Prokaryotes are one of the two classifications of living cells. They are distinguishable from the other type, the eukaryotes by several characteristics. They don’t have a nucleus, which is where their name, pro, meaning before, and karyon, meaning nut or kernel, comes from. They lack organelles, their DNA is in a loop, whereas in eukaryotes it is in a bundle called a chromosome, they are much smaller than eukaryotes, and all multicellular organisms are comprised solely of eukaryotic cells.
Prokaryotes have very diverse refueling processes. Some are heterotrophs, others are autotrophs or chemotrophs. Some can even employ more than one technique to get the job done. Photoheterotrophs use photosynthesis, but get their carbon from organic compounds. Some prokaryotes need oxygen for respiration, and are called obligate aerobes. Other prokaryotes, called obligate anaerobes, will die if they come into contact with it. And still more called facultative anaerobes can use oxygen when it is available, and perform fermentation or anaerobic respiration when it is scarce.
Prokaryotes are able to move using a whip-like tail called a flagellum. The prokaryotic flagellum is a highly complex piece of bio-machinery comprised of 42 different types of protein. The flagellum can propel some prokaryotic species at 50 body lengths per second through the matrix in which they exist. That is the equivalent of a person swimming at 190 miles per hour through concrete. About 50% of prokaryotes are able to move towards favorable stimuli, and away from unfavorable stimuli.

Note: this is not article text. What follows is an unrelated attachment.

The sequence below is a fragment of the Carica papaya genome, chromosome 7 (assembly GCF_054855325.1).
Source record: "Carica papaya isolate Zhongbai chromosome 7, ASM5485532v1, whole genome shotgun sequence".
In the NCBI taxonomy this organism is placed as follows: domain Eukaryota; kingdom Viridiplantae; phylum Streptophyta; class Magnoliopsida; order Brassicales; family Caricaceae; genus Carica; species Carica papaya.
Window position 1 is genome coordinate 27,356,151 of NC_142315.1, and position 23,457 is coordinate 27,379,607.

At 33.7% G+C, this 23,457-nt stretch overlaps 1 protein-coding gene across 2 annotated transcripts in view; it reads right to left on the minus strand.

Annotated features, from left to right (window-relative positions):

Some prokaryotes are able to communicate with each other through cell signaling. Prokaryotes use this “language” to coordinate action among other members of their species. This allows for the formation of symbiotic colonies of prokaryotic cells. They can form filaments, in which some cells fix nitrogen for other cells, who in turn eliminate oxygen that would inhibit fixation. They can also form biofilms, and the members of these biofilms can signal to other cells to join them. Prokaryotes can also take information from their environment and store it as genetic code. They can later join with another cell and share this genetic material and the information which it contains through a tube called a pilus.
Extremophiles are prokaryotes that favor intense conditions. Thermophiles are exremeophiles that have special proteins that can withstand denaturing under high temperatures (113-251 degrees Fahrenheit). Psychrophiles can survive in extremely cold environments at or below five degrees Fahrenheit, such as permafrost, polar ice, etc. There are radioresistants, which can withstand high radiation, piezophiles, which can survive high pressures, halophiles, which will die in salinity below 9% (triple the ocean’s salinity), acidophiles which thrive in pH levels below 3, and many, many more.
Prokaryotes are some of the most fascinating organisms on our planet. Some can use multiple refueling processes, some can survive environments that would kill most other organisms. There are also some 1000 species living inside us, without which we would not be able to survive.